Derrida and Indian Philosophy

SUNY Press
1
Free sample

This book establishes a constructive and mutually stimulating dialogue between Jacques Derrida and Eastern thought. Surprising parallels are found with some traditional Indian philosophies of language, especially with the Hindu philosopher Bhartrhari, and with the Chinese Taoists. Conversely, the views of SAankara and Nagarjuna on language definitely differ from those of Derrida.

Derrida and Indian Philosophy builds a bridge by which traditional Eastern views on language can engage the latest in modern Western thought. It also shows that our understanding of Derrida can be enhanced when his thought is approached from an Eastern perspective on language.
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About the author

Harold Coward is Director of the Calgary Institute for the Humanities and Professor in the Department of Religious Studies at the University of Calgary. He is the author of Jung and Eastern Thought and Modern Indian Responses to Religious Pluralism, both published by SUNY Press.

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Additional Information

Publisher
SUNY Press
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Published on
Jan 1, 1990
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Pages
200
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ISBN
9780791499900
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Best For
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Language
English
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Genres
Philosophy / General
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Content Protection
This content is DRM protected.
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Eligible for Family Library

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The pun built into its title, Derrida on the Mend, suggests the thesis of this book. Derrida is indeed astride the "mend" whereby logocentrists (theorists who believe in "organic unity") think to repair the "rents" in organicism. Derrida is indeed devouring the mend, but his quandary is that he must use logic (a logocentric operation) to do so. For Derrida to be "on the mend" in the other sense activating the pun, a means must be found to heal the quandary while preserving deconstruction. This book argues for such a means: the author finds in Nagarjuna, a Buddhist rationalist of the first century A.D, the same three deconstructive techniques used by Derrida. Nagarjuna, however, is able to reinstate logic and organicism while continuing the deconstructive process. He does so through his specialized versions of the Buddhist "two truths," a solution which our author adopts, adapts, and universalizes.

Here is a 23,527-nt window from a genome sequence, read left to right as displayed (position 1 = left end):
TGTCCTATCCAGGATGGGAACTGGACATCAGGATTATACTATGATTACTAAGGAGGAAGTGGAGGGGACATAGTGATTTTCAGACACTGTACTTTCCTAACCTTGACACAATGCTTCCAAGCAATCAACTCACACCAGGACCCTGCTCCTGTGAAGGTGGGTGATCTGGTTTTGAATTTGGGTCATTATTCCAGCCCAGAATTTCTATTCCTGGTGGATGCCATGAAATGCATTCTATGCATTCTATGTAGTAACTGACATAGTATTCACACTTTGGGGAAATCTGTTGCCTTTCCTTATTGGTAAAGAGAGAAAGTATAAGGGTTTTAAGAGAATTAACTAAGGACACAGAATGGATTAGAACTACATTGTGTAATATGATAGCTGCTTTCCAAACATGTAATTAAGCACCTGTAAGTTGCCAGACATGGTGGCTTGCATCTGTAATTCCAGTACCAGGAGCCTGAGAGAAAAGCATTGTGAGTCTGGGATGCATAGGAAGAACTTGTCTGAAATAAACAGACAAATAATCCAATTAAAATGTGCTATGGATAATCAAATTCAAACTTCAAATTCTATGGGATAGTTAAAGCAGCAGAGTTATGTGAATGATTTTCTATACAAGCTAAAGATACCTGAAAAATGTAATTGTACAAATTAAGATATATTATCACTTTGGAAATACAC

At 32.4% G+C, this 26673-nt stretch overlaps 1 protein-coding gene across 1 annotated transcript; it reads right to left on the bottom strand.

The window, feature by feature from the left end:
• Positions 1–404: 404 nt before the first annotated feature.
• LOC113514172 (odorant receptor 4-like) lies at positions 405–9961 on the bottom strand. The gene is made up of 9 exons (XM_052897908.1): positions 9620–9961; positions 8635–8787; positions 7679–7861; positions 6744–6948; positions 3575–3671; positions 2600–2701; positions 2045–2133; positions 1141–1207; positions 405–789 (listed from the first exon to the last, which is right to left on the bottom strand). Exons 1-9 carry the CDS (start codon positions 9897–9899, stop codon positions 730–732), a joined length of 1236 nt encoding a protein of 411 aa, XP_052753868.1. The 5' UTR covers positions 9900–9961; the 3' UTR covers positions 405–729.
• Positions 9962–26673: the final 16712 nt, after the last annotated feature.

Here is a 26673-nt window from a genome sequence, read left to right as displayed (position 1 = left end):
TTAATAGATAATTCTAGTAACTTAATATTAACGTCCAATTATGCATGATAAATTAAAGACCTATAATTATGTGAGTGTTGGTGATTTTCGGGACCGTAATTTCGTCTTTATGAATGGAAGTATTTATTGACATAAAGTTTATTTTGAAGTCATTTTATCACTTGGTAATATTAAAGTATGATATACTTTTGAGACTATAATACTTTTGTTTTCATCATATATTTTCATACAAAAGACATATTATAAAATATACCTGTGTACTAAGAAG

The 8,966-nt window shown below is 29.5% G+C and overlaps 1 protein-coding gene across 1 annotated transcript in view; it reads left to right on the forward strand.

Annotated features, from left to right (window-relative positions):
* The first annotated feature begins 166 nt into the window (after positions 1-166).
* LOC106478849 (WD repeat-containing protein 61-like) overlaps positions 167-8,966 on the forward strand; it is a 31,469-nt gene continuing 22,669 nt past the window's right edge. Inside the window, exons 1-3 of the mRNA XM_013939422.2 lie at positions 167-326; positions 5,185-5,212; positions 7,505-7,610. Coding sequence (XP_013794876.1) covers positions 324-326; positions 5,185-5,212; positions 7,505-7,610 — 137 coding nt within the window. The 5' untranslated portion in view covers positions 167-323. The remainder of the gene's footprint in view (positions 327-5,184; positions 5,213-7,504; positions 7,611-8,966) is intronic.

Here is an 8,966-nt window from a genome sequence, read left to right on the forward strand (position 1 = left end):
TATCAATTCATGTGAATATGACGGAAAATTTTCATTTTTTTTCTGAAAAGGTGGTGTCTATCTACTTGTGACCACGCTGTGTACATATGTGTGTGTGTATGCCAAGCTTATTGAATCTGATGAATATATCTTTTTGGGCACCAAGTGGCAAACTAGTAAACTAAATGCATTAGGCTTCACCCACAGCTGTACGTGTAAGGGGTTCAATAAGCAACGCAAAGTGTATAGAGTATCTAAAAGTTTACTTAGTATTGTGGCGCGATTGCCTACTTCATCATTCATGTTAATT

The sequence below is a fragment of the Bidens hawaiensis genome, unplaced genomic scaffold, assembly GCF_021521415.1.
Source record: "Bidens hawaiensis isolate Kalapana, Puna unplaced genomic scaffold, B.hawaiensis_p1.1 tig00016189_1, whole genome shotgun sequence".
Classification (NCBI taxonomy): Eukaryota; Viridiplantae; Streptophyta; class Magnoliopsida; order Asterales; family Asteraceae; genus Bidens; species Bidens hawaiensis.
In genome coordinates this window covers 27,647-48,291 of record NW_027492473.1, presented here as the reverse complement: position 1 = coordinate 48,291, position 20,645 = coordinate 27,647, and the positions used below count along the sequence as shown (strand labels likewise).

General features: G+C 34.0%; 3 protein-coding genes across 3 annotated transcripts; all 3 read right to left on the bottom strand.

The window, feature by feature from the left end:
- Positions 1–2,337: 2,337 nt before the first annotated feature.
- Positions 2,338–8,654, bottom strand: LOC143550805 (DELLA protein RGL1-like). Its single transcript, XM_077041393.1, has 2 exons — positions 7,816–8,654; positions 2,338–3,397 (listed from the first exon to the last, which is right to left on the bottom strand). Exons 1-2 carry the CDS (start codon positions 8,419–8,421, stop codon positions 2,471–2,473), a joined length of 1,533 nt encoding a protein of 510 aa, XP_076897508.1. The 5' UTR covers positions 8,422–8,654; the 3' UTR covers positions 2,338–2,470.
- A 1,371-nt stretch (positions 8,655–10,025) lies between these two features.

The book has four parts. The first provides a lengthy explication and critique of Derrida, a service still much needed by today's philosophers and literary theorists. The second part locates a recension of Heideggerian thought at a site the author calls centric mysticism. Throughout this section, there are original applications to literature. The third part presents the full-scale analysis of Nagarjunist technique, and then goes on to develop a differential Zen contrasting very much with the centric Zen of Suzuki. Replete with treatments of Buddhist poetry, it is bound to be of great interest to Buddhologists. The fourth part applies differentialism to monotheism and Christian theology and develops a nonentitative trinitarianism, which will revise, it is hoped, contemporary theology significantly. Two appendices, in a concrete way, apply to literary theory and criticism what the author has worked out in the body of the book.

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